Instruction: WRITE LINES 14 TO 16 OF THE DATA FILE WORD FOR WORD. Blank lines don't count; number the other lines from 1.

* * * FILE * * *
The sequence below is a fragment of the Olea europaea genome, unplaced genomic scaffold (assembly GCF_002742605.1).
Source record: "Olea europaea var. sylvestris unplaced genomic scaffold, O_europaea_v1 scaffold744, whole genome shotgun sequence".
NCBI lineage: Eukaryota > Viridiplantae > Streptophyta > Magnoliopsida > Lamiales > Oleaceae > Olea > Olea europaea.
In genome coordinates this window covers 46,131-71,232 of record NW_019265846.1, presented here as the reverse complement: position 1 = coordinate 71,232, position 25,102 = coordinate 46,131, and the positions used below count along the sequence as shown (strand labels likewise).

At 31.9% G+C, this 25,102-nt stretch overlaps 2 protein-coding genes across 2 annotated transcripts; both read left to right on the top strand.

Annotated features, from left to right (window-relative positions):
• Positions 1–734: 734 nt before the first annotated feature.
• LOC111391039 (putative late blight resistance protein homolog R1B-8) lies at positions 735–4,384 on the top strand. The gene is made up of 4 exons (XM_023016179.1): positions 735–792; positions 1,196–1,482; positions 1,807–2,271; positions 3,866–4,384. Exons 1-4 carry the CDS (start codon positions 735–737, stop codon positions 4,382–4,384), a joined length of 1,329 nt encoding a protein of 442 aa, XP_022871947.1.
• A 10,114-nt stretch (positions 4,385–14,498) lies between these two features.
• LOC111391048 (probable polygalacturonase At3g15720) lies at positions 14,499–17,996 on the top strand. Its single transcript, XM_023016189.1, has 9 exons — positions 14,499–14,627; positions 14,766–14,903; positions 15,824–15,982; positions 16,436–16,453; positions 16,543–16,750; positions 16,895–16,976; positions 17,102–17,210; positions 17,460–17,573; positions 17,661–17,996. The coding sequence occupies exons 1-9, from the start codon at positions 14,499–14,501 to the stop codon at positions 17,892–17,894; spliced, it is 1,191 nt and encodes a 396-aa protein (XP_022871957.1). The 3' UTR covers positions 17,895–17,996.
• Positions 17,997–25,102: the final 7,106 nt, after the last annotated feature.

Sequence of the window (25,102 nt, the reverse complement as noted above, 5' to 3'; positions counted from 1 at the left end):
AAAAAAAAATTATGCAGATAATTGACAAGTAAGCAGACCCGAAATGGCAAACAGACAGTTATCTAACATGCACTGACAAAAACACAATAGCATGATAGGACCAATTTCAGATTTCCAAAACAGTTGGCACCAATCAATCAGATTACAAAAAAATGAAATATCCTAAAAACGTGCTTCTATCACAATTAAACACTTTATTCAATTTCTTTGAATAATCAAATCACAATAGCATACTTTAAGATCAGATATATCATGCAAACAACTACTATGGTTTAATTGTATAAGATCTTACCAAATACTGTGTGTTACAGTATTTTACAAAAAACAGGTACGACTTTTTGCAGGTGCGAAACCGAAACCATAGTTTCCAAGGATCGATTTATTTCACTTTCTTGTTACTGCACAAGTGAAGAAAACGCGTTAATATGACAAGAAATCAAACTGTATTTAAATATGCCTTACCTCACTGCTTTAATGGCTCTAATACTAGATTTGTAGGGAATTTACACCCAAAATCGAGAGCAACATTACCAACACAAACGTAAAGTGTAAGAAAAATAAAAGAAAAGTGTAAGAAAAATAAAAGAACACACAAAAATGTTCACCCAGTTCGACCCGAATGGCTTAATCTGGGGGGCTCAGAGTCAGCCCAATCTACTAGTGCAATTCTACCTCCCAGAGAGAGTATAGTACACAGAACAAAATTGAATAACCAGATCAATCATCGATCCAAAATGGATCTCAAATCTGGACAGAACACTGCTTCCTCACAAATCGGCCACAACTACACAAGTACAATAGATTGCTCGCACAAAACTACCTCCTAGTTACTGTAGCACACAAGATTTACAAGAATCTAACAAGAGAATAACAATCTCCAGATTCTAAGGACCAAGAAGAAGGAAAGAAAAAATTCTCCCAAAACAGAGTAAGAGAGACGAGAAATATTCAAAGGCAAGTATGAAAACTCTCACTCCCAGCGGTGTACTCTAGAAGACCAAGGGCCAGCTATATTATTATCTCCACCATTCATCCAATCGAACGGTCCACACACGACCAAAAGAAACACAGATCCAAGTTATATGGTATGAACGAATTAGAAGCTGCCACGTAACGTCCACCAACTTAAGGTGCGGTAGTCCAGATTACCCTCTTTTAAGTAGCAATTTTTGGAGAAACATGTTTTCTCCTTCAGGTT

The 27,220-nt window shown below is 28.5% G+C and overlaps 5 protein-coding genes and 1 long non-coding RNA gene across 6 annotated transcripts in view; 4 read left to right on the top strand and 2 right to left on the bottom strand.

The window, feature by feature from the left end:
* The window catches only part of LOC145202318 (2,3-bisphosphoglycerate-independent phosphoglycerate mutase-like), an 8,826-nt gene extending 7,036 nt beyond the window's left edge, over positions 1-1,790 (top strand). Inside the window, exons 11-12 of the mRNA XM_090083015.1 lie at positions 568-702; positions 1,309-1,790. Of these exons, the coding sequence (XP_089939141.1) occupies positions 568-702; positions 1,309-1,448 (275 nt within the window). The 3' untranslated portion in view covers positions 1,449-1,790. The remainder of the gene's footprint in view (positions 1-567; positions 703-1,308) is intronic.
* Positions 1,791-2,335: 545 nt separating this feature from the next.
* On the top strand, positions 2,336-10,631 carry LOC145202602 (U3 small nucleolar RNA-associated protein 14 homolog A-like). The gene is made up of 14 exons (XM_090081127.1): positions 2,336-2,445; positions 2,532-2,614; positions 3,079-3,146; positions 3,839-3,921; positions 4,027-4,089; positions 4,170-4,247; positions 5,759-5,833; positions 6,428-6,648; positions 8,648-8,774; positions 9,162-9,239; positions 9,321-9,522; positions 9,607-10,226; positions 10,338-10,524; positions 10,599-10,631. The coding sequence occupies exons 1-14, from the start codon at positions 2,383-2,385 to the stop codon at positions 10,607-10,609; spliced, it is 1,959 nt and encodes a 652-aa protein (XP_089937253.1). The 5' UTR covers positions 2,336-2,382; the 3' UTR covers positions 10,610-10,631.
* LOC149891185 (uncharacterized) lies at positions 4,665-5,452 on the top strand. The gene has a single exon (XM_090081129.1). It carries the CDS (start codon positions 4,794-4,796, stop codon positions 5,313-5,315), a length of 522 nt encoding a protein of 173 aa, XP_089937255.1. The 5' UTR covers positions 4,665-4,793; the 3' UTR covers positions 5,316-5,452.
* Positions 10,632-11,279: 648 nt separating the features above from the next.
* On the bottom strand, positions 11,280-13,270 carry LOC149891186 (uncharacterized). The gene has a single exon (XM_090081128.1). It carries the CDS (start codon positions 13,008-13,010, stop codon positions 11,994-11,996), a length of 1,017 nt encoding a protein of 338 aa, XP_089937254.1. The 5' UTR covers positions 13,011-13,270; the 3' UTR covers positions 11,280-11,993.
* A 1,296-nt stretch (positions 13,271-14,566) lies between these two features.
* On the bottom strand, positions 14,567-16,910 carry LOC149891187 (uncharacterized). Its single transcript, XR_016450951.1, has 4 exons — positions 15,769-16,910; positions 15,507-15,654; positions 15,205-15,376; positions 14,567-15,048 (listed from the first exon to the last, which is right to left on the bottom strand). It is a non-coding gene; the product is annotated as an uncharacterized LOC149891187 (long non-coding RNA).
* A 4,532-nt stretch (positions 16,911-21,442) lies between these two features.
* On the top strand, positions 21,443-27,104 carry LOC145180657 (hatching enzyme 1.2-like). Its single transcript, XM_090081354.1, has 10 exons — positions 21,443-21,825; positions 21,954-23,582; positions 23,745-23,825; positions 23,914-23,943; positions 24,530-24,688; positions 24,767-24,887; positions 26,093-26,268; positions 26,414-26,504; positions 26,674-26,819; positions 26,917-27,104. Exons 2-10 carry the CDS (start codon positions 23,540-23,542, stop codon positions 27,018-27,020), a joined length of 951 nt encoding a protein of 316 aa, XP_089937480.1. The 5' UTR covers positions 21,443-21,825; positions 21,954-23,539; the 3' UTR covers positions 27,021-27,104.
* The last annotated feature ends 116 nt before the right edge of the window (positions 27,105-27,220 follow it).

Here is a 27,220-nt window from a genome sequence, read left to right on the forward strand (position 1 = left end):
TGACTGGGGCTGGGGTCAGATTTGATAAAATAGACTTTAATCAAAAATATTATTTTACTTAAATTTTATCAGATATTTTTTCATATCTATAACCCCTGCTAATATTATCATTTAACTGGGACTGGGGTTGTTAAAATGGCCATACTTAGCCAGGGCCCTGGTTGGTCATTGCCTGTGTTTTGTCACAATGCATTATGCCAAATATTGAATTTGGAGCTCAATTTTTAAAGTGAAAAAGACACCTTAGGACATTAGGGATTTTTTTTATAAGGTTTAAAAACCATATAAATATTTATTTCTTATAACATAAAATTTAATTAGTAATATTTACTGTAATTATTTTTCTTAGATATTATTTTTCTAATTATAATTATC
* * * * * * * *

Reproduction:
The 27,220-nt window shown below is 28.5% G+C and overlaps 5 protein-coding genes and 1 long non-coding RNA gene across 6 annotated transcripts in view; 4 read left to right on the top strand and 2 right to left on the bottom strand.

The window, feature by feature from the left end:
* The window catches only part of LOC145202318 (2,3-bisphosphoglycerate-independent phosphoglycerate mutase-like), an 8,826-nt gene extending 7,036 nt beyond the window's left edge, over positions 1-1,790 (top strand). Inside the window, exons 11-12 of the mRNA XM_090083015.1 lie at positions 568-702; positions 1,309-1,790. Of these exons, the coding sequence (XP_089939141.1) occupies positions 568-702; positions 1,309-1,448 (275 nt within the window). The 3' untranslated portion in view covers positions 1,449-1,790. The remainder of the gene's footprint in view (positions 1-567; positions 703-1,308) is intronic.